American photographer Berenice Abbott made memorable images of lesbians, bisexuals, and gay men in Paris in the 1920s and in New York from the 1930s through 1965.
Gay and lesbian artists of the African Diaspora have recently begun to explore issues specific to gender and sexuality; often relying on self-portraiture, they address homophobia and racism as well as desire and longing.
In response to the AIDS epidemic, a number of activist groups, including Gran Fury and the NAMES Project AIDS Memorial Quilt, have used art as a means to raise awareness about the epidemic.
Prior to Stonewall, most gay artists were closeted, but they were inventive in creating codes for those in the know; after 1945 some adventurous artists developed independent networks for the distribution of works of gay art.
In nineteenth-century America men who loved other men often suffered from guilt, but artists such as Winslow Homer and Thomas Eakins celebrated male camaraderie and affection, while expatriate John Singer Sargent depicted the dandy, and photographs documented male friendships.
After Stonewall, American gay male art underwent a radical transformation as artists came out and began to treat gay themes openly and directly.
American lesbian art in the earlier twentieth century was indelibly shaped by the expatriate experience and by the emergence of a more democratic art form, photography, as well as by the intense pressure following World War II to retreat into the closet.
The accomplishments of American lesbian artists in the nineteenth century, some of whom are only now receiving recognition, is all the more remarkable for the obstacles they faced as women and as homosexuals.
Since Stonewall, lesbian artists in America, from installation artists to filmmakers and photographers to performance artists and painters, have become increasingly diverse and visible.
American realist artist Patrick Angus produced keenly observed and compassionate depictions of the gay underclass of the 1980s.
As part of its reaction against the industrialism of the nineteenth century, the Arts and Crafts movement, which emphasized handcrafted decorative works of art and architecture, created medieval-type artists' guilds, which have been seen as homosocial.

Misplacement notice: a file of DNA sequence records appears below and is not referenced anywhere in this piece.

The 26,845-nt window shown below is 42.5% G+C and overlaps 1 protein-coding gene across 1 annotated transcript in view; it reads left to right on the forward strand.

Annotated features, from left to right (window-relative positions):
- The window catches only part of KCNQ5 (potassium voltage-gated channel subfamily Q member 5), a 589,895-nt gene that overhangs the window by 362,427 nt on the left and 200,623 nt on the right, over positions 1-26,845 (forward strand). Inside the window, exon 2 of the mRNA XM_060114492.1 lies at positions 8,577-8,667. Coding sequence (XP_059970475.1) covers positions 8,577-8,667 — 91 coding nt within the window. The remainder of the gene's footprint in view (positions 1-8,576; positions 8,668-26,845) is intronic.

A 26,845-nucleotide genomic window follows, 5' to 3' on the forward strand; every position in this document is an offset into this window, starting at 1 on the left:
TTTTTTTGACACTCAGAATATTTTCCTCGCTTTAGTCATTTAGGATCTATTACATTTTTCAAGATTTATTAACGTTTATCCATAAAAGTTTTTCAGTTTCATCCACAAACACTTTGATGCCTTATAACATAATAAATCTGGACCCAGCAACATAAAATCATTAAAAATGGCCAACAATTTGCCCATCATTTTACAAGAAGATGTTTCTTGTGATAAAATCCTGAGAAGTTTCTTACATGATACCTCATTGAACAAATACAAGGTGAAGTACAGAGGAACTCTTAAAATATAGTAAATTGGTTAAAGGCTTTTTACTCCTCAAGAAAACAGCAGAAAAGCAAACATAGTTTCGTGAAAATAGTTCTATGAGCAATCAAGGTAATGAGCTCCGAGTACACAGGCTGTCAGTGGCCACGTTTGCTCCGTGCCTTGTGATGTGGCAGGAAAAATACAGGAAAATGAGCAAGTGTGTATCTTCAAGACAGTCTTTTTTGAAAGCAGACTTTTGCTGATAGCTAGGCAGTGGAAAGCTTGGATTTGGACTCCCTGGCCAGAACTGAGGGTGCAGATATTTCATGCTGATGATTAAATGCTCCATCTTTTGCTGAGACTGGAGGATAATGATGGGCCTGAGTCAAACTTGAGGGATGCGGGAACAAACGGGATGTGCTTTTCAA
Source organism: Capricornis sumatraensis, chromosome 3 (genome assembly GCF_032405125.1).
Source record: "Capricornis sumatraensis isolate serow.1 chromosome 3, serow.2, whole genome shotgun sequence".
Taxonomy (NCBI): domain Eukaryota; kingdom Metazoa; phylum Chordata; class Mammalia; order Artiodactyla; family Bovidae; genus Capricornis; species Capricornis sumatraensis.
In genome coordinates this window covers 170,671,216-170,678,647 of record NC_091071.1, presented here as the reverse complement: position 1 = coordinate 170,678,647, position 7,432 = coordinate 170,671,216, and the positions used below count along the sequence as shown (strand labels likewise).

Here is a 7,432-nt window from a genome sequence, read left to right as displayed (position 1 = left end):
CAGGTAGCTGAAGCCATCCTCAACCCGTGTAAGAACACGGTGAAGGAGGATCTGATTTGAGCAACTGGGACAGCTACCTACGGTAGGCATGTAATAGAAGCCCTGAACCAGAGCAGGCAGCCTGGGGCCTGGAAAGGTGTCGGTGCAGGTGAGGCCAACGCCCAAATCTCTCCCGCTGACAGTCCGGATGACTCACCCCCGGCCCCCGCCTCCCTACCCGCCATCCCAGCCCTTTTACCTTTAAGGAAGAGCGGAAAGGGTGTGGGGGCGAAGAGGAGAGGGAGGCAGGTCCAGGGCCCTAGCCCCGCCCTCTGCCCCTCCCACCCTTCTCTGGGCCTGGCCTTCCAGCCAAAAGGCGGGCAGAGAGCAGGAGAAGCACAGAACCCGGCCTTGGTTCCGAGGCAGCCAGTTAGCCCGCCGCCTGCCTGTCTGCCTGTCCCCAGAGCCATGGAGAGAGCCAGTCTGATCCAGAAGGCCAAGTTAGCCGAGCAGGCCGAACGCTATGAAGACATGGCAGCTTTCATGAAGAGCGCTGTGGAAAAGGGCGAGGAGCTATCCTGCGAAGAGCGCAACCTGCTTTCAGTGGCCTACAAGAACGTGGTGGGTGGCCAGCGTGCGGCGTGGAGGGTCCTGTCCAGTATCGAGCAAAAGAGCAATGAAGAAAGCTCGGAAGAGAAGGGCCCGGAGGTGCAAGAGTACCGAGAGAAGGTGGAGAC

One of the first American women to become a photographer, Alice Austen defied conventions and challenged stereotypes in nearly every aspect of her life.
American artist Don Bachardy, the long-time companion of novelist Christopher Isherwood, has achieved renown in his own right for his nudes and celebrity portraits, which honestly convey the personalities of his sitters.
A popular African-American sculptor associated with the Harlem Renaissance, James Richmond Barthé used his art as a means of working out internal conflicts related to race and sexuality.
Photographer Crawford Barton captured the blossoming of an openly gay culture in San Francisco in the 1960s and 1970s.
Cartoonist Alison Bechdel is best known for her long-running comic strip Dykes to Watch Out For, which has run in alternative gay and lesbian newspapers for nearly two decades.
Ruth Bernhard is one of the preeminent twentieth-century photographers of the nude female.
Artist Forrest Bess was a mystic who sought to fuse male and female in his life and work; in small abstract pieces, he represented his visions, which, he believed, contained the secret of immortality.
During the 1970s and 1980s, the photographs of Joan Elizabeth Biren, better known as JEB, defined and set the standard for lesbian feminist image making in the United States.
Versatile African-American artist Nayland Blake creates--in a variety of media--work that reflects his preoccupation with his racial and sexual identities.
Avant-garde American artist Ross Bleckner creates paintings that draw upon and play with earlier traditions of abstraction by wedding his private experience as a gay man to public concerns surrounding gay identity, most especially the AIDS crisis.
The female nudes and portraits of cross-dressed women made American artist Romaine Brooks's lesbian identity known to the world.
American painter Paul Cadmus is best known for the satiric innocence of his frequently censored paintings of burly men in skin-tight clothes, but he also created works that celebrate same-sex domesticity.
Many gay and lesbian artists who have defied the legal and social prohibitions against explicit or sympathetic depictions of homosexuality have seen their art censored or suppressed.
American painter and sculptor Judy Chicago has contributed to gay and lesbian culture through her feminist critique of heterosexuality and patriarchy.